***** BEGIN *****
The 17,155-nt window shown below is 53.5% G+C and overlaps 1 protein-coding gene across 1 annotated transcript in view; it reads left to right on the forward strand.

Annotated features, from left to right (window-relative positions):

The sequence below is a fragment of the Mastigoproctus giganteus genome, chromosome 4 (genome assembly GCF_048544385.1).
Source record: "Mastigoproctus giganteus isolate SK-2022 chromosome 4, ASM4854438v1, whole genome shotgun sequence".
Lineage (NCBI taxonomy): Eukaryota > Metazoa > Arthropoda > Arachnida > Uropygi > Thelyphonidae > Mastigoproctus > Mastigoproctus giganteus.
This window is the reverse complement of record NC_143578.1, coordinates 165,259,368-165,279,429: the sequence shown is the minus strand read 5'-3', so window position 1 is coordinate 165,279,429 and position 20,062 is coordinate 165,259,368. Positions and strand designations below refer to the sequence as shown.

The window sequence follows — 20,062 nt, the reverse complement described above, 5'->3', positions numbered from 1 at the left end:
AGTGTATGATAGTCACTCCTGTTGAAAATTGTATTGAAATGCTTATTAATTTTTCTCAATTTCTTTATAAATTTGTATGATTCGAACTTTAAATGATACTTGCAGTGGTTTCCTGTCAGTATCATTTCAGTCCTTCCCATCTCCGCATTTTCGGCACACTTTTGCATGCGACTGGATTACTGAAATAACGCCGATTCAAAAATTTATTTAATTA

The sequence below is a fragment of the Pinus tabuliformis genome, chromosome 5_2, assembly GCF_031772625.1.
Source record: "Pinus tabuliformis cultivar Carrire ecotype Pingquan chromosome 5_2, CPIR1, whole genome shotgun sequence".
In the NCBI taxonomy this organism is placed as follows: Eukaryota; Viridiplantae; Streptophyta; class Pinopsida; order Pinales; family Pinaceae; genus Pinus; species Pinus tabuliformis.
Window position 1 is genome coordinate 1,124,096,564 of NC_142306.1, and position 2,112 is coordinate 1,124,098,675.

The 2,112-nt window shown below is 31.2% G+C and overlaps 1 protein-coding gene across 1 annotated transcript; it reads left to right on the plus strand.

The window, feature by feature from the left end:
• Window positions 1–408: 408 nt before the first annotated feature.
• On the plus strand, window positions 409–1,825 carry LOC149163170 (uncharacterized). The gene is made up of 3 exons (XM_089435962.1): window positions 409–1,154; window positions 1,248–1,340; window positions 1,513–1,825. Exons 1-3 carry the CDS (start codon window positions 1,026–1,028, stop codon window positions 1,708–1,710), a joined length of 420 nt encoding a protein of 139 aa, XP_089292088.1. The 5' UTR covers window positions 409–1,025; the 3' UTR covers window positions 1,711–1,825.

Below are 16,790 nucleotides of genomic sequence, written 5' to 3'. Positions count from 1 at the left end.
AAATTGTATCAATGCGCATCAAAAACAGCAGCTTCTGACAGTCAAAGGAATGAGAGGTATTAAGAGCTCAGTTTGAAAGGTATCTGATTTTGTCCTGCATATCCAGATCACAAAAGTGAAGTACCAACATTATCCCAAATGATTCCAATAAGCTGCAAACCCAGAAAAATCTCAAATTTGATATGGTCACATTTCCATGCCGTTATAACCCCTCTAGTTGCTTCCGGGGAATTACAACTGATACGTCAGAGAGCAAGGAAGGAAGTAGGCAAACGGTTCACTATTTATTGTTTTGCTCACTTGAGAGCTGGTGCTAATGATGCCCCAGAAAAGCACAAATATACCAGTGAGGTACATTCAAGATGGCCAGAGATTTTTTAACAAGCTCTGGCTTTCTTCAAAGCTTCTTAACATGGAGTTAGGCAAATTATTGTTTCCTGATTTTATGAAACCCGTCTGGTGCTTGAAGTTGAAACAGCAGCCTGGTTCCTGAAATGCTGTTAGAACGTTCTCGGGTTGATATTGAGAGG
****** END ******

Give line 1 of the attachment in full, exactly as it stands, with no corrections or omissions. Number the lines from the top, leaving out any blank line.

The 17,155-nt window shown below is 53.5% G+C and overlaps 1 protein-coding gene across 1 annotated transcript in view; it reads left to right on the forward strand.